Former Yugoslavian and Montenegrin politician Momir Bulatović, who served as Montenegro's first president while it was part of the Federal Republic of Yugoslavia (1990-1998) and as Prime Minister of Yugoslavia (1998-2000), is set to carry a portrait of his father, joining hundreds of thousands of Russians in Moscow for the annual 'Immortal Regiment' march.
"I am very glad to have the honor as well as an opportunity to express my deepest respect for the Red Army for the role it played in the fight against the Nazis. What is the most dear to me is that I will [be able to] take a photo of my father with me to carry through Moscow. My father was sixteen when he joined the partisans and became an officer by the end of WWII," the politician told Sputnik Servia.
The politician said that his father, who had never traveled abroad, had only one wish: to visit Moscow.
"I will take his portrait with me and will carry on an inner dialogue with his soul, telling him that he is finally going to Moscow to pay tribute to the Red Army," he said.
Serbia's well-known Dejan Lazarevic Brass Orchestra will also take part in the 'Immortal Regiment' rally in Moscow. Founded in 2002, the orchestra has had numerous public appearances in Serbia and abroad. Within just one year of its inception, it won its first prestigious award, the Golden Trumpet, at Guca Festival. This accolade was followed by many others, year after year.
Millions of people across Russia are planning to carry photographs of their departed loved ones who fought in WWII during the “Immortal Regiment” march, which has taken place annually since May 9, 2012.
Last year there were 'Immortal Regiment' events held in 45 countries and this year they are going to be held in 90, including new venues in Vietnam and Canada. This will be the second year the march will take place in the Serbian capital Belgrade.
The first Immortal Regiment march took place in the Siberian city of Tomsk at the initiative of local TV journalists. About 6,000 marched along the city’s central street with 2,000 photos of war veterans.
A year later, thanks to the volunteer efforts of an unprecedented number of regional coordinators, another 120 cities and towns in Russia and several former Soviet republics held Immortal Regiment marches as well.
The total number of participants reached about 180,000 in 2013 and grew to half a million on May 9, 2014, as Immortal Regiment marches took place in more cities and villages, after which this civil initiative became part of the federal program to prepare for the celebration of the 70th anniversary of the allied victory in WWII.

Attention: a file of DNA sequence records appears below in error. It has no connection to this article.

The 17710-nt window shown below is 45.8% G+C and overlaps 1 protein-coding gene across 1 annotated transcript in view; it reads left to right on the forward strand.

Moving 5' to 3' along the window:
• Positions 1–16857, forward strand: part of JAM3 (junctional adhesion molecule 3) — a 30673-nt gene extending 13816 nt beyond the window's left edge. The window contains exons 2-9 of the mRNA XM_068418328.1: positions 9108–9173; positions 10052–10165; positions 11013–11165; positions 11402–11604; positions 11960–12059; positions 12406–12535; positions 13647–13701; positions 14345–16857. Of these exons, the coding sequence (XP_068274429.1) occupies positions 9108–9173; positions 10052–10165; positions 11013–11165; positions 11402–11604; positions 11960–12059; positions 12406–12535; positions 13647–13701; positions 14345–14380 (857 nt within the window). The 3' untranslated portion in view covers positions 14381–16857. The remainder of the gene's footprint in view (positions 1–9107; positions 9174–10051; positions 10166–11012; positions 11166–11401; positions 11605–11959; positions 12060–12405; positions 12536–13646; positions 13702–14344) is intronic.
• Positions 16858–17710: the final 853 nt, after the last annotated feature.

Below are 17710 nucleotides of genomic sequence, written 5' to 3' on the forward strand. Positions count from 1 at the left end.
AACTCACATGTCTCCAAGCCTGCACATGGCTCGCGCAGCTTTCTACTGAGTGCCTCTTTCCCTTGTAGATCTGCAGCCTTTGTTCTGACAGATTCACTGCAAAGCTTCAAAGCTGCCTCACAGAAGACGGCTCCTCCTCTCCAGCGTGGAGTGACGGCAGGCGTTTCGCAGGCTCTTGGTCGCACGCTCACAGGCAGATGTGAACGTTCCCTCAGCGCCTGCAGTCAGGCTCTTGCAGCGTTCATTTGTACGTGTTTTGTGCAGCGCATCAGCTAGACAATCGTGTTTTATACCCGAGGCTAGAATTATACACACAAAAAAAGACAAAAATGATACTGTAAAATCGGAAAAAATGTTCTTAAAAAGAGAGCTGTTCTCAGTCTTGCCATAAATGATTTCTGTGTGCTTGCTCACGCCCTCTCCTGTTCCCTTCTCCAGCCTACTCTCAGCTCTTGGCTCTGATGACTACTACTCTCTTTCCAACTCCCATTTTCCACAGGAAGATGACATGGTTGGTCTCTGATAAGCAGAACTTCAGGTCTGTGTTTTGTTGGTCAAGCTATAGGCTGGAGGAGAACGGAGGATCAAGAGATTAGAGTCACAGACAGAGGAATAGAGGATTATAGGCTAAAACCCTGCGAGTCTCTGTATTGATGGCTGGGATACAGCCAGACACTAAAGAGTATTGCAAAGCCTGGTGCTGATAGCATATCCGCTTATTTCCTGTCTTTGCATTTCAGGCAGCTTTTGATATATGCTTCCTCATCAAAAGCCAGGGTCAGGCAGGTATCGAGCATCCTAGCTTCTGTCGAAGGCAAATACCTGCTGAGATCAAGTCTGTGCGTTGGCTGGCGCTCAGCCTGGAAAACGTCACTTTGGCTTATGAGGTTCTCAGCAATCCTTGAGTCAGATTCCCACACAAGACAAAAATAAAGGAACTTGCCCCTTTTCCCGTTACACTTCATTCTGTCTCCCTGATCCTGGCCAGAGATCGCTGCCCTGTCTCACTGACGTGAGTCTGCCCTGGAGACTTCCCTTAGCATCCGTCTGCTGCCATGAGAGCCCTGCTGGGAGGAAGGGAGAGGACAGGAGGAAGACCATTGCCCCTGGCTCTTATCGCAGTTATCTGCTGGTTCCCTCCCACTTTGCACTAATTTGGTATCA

On May 9, 2015 and 2016, the march down Tverskaya Street to Red Square in Moscow was led by Russian President Vladimir Putin, who carried a portrait of his father, a war veteran. According to official data, over 500,000 people took part in the Immortal Regiment march in Moscow alone. The number of participants across the whole of Russia exceeded 12 million.
In January 2014, the Ministry of Justice's Department for the Tomsk Region officially registered the Immortal Regiment as an inter-regional historical and patriotic movement. The movement’s Tomsk Coordination Center maintains contact with activists in more than a thousand cities and villages in Russia and 33 countries.
The movement publishes online People’s Chronicles that contain over 300,000 accounts of events in the lives of war veterans.
The Immortal Regiment-Moscow was registered as a regional patriotic public organization in March 2014. The movement runs an online Memory Book featuring over 150,000 biographies.
The Immortal Regiment of Russia, a national public civil and patriotic movement, was registered on October 5, 2015. Representatives from 60 Russian regions convened to create the organization at their congress in Vyazma, a city in the Smolensk Region which was decorated for its military heroism, on June 2, 2015.
The marches are an act of admiration and remembrance, dedicated to everyone who showed bravery during what many consider to be the most terrifying time in our recent history. They serve to demonstrate that each person who died or suffered in World War II was a member of someone’s family, someone’s loved one.